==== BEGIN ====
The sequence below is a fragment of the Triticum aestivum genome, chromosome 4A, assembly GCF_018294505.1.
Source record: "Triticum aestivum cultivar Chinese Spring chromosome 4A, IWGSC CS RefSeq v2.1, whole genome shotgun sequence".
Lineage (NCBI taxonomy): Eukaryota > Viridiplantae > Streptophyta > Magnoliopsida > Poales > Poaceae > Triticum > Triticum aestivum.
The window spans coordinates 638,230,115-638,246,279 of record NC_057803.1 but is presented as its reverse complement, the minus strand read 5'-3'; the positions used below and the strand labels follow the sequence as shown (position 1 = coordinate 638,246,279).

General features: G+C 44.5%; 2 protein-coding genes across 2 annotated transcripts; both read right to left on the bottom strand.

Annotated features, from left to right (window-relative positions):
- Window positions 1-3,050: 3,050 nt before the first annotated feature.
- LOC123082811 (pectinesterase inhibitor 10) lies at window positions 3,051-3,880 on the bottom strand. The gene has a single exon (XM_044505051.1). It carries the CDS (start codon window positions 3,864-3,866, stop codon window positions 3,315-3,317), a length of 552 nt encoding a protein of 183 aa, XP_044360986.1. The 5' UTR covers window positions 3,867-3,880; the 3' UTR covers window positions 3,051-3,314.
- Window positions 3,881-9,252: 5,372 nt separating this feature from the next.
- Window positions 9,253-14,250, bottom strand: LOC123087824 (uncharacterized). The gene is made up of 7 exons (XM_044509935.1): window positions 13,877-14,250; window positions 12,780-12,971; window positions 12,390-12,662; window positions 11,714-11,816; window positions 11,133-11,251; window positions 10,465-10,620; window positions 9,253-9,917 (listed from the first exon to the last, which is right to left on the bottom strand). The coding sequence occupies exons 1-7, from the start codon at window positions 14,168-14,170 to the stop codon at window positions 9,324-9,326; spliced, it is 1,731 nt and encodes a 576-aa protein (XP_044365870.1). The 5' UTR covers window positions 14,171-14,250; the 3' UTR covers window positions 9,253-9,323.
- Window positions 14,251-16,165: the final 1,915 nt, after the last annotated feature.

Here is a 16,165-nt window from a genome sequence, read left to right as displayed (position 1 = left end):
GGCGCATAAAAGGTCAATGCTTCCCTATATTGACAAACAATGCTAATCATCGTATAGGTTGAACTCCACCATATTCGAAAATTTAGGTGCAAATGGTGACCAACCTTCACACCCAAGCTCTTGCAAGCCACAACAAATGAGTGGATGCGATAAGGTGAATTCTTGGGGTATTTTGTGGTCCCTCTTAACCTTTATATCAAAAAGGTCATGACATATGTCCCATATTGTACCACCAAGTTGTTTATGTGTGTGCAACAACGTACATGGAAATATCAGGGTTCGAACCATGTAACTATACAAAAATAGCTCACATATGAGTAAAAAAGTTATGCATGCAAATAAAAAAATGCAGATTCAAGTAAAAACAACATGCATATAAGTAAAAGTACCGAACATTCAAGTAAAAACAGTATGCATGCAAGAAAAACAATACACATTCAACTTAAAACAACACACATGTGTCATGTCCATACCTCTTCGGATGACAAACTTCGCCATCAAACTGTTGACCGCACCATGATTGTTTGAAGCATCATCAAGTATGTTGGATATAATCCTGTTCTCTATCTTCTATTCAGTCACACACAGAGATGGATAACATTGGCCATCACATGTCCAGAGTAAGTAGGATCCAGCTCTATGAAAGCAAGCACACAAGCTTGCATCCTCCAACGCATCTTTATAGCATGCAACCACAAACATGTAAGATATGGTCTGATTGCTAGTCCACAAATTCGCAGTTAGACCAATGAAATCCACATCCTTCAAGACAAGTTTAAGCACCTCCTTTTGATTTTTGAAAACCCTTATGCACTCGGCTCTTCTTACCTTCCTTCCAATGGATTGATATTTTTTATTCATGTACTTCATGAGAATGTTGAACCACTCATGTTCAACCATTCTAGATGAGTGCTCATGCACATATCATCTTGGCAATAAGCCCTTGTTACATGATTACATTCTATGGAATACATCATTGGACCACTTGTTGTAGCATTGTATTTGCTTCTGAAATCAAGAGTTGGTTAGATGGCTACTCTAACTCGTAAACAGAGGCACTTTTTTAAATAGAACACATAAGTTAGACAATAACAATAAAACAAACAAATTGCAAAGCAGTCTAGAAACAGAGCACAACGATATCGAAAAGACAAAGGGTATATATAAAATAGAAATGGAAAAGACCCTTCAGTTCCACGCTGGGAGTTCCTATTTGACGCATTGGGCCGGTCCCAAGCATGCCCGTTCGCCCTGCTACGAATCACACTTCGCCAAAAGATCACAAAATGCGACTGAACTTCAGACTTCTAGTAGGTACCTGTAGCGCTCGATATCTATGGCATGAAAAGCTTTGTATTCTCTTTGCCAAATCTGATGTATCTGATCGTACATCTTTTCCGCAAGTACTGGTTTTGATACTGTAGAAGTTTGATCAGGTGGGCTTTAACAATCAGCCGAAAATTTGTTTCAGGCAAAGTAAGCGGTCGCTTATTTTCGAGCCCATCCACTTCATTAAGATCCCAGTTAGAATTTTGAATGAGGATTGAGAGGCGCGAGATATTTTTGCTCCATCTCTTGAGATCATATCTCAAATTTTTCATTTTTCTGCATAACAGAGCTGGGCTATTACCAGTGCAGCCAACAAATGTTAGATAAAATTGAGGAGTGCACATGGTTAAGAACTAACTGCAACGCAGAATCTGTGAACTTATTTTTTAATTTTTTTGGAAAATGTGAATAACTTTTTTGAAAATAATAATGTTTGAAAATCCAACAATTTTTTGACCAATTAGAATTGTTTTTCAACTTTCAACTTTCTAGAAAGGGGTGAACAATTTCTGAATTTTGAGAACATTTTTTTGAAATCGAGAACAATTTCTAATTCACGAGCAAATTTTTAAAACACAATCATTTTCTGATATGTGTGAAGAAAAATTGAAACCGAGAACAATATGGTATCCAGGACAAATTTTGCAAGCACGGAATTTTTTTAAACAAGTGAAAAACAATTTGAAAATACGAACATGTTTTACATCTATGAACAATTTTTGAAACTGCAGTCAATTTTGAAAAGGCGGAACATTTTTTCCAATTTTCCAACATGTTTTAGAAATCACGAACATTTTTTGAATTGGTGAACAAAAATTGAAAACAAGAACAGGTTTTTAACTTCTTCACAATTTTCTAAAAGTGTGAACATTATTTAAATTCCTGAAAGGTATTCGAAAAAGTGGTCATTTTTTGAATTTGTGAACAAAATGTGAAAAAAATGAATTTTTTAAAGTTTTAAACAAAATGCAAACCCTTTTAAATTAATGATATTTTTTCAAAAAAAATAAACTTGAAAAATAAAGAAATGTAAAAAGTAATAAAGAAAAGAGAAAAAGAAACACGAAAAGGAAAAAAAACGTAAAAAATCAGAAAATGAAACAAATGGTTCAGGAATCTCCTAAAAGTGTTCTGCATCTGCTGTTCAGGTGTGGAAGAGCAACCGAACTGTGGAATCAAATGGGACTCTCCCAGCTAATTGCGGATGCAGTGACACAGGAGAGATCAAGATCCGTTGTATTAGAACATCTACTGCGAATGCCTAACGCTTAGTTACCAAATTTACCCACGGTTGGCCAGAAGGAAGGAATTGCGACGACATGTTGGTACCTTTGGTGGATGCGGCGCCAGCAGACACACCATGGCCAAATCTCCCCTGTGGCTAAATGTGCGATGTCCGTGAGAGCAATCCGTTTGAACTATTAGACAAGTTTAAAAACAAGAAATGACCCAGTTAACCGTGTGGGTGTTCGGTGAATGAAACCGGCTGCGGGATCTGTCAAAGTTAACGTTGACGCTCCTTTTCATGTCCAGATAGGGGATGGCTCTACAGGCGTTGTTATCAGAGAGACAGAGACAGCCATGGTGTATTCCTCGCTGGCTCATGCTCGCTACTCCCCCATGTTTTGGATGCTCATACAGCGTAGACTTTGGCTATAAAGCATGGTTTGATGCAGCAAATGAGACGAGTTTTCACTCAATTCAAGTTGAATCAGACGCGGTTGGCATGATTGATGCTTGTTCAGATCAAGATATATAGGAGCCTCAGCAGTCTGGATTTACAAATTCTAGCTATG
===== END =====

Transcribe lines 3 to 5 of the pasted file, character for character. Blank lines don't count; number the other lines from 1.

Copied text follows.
Lineage (NCBI taxonomy): Eukaryota > Viridiplantae > Streptophyta > Magnoliopsida > Poales > Poaceae > Triticum > Triticum aestivum.
The window spans coordinates 638,230,115-638,246,279 of record NC_057803.1 but is presented as its reverse complement, the minus strand read 5'-3'; the positions used below and the strand labels follow the sequence as shown (position 1 = coordinate 638,246,279).

General features: G+C 44.5%; 2 protein-coding genes across 2 annotated transcripts; both read right to left on the bottom strand.